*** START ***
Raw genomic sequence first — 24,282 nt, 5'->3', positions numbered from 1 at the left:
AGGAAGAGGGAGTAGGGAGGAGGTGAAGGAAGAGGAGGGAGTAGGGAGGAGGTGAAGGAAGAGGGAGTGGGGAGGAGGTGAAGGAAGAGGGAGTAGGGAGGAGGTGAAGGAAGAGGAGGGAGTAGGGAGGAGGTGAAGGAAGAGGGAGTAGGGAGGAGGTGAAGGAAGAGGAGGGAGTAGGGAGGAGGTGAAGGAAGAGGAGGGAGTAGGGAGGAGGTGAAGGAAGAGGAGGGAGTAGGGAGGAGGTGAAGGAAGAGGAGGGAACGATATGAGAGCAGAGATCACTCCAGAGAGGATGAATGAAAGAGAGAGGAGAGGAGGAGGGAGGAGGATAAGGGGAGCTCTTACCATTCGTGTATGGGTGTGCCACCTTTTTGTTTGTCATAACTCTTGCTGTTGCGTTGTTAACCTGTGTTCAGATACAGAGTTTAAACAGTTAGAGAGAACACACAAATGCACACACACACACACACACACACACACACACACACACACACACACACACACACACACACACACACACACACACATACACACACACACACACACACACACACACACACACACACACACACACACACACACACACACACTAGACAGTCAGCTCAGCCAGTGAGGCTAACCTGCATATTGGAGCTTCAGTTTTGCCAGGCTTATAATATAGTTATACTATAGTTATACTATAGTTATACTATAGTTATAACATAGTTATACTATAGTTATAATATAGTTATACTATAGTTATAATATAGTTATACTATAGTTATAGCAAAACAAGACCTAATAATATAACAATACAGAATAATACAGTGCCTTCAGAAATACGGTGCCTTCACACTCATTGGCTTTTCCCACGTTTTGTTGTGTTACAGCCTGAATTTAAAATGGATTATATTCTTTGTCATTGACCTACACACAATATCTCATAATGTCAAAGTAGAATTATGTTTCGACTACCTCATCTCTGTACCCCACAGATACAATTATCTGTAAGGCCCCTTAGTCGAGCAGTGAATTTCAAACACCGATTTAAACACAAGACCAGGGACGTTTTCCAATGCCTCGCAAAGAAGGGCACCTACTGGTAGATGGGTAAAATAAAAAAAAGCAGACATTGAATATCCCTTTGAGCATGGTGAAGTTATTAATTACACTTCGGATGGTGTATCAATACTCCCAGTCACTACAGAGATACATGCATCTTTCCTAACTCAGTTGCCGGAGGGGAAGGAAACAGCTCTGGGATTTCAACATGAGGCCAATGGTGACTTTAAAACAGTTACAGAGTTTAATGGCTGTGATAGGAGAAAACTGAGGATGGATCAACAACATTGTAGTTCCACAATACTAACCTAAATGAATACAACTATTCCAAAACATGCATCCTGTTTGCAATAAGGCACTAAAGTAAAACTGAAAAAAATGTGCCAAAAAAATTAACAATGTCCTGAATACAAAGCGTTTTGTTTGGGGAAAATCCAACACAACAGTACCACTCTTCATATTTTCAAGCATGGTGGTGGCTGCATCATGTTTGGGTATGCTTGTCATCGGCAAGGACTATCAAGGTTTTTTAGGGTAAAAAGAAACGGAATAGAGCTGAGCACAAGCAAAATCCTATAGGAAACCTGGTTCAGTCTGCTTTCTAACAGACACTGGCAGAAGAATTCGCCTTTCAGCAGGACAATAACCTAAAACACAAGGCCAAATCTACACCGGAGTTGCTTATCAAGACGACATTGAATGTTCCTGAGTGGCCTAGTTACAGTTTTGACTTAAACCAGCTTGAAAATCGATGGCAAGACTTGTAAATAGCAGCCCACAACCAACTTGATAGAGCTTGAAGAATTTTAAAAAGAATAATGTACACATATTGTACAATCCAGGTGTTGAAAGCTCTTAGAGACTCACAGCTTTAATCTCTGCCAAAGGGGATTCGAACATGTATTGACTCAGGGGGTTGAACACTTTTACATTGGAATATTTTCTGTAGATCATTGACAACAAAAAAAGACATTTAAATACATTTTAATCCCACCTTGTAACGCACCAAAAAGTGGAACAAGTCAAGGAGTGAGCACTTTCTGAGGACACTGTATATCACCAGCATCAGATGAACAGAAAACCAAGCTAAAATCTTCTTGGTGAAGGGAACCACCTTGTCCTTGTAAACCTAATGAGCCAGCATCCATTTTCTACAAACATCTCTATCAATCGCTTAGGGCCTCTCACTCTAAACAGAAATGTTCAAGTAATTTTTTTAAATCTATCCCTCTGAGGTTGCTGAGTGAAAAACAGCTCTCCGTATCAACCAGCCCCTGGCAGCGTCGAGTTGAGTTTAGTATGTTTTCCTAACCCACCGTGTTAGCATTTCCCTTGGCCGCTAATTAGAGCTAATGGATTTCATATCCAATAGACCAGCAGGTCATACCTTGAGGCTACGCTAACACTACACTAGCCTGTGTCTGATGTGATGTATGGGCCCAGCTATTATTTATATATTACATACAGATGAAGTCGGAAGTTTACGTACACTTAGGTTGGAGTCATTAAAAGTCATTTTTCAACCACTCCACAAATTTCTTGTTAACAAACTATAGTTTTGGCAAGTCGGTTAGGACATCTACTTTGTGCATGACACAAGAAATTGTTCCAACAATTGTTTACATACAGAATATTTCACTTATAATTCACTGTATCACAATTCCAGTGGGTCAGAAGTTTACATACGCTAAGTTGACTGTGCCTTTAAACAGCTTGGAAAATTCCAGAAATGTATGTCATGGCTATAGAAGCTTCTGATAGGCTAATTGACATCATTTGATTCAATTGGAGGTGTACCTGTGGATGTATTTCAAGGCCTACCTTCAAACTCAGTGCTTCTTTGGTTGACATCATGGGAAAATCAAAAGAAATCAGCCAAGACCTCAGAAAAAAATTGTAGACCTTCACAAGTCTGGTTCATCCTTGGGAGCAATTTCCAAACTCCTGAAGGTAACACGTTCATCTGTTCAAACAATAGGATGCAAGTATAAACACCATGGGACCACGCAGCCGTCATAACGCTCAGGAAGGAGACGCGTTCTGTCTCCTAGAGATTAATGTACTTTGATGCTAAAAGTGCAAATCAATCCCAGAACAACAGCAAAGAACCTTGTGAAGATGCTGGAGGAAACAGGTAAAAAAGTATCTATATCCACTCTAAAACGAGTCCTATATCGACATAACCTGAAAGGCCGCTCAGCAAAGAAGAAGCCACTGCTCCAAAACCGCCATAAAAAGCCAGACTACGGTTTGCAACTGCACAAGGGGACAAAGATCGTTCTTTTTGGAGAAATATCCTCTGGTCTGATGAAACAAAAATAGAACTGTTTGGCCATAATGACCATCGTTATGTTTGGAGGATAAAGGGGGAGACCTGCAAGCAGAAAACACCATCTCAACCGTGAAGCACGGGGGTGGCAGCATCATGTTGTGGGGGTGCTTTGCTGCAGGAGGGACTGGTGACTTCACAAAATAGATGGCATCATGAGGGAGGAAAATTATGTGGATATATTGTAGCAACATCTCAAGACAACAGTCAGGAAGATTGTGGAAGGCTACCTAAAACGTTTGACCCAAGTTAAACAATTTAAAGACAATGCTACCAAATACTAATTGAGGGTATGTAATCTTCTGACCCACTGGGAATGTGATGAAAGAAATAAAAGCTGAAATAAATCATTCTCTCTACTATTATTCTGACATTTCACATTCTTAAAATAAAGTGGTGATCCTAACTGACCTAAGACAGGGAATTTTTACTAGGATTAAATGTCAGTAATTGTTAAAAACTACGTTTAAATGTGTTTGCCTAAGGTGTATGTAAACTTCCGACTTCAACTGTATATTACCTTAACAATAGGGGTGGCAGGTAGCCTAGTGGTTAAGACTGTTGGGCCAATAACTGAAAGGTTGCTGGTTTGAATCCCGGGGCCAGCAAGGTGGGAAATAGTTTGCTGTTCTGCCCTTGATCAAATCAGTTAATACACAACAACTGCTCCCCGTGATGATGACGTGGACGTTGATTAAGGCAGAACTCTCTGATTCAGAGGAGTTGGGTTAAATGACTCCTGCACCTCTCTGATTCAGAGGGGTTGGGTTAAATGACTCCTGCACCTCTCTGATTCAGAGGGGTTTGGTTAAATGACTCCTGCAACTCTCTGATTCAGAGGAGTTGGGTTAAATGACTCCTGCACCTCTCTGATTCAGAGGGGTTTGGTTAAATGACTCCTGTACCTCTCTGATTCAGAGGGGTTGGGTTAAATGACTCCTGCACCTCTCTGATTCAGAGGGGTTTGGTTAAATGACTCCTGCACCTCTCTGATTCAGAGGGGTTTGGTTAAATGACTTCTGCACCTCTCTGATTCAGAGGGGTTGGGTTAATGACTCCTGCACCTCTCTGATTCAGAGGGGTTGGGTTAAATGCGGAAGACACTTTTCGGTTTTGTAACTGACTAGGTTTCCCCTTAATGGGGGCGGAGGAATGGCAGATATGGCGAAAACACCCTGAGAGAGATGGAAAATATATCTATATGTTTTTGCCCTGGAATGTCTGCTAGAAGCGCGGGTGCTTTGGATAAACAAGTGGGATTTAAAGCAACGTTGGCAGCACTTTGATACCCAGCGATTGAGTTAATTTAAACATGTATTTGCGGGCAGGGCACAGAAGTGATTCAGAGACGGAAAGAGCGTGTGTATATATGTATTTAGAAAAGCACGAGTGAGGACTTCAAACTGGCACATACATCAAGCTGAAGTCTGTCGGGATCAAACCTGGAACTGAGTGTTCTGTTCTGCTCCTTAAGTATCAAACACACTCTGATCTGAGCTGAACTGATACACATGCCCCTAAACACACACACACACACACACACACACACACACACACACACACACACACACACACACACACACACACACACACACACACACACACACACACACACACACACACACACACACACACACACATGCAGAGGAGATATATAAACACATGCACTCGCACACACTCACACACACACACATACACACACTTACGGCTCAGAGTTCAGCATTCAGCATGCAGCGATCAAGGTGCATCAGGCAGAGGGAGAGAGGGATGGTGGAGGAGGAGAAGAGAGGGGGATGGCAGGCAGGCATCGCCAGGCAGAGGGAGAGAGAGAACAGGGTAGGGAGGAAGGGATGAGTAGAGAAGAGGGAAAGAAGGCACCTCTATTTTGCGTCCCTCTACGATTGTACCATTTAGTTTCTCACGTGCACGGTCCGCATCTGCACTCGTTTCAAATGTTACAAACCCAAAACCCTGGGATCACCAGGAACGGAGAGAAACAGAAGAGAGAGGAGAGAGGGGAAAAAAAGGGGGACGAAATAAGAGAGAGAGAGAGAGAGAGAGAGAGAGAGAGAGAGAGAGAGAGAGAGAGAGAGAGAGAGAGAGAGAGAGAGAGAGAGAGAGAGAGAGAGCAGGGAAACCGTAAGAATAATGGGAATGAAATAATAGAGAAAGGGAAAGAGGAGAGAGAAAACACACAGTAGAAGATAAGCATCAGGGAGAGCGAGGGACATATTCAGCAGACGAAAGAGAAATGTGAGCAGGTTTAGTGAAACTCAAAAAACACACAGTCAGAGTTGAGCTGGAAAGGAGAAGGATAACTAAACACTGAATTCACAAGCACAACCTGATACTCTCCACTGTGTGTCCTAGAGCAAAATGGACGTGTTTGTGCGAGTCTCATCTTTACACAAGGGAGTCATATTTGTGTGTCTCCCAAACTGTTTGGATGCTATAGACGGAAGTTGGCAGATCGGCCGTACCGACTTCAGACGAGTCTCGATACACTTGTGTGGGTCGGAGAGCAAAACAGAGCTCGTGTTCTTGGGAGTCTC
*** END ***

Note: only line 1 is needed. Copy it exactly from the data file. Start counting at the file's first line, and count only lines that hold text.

Raw genomic sequence first — 24,282 nt, 5'->3', positions numbered from 1 at the left: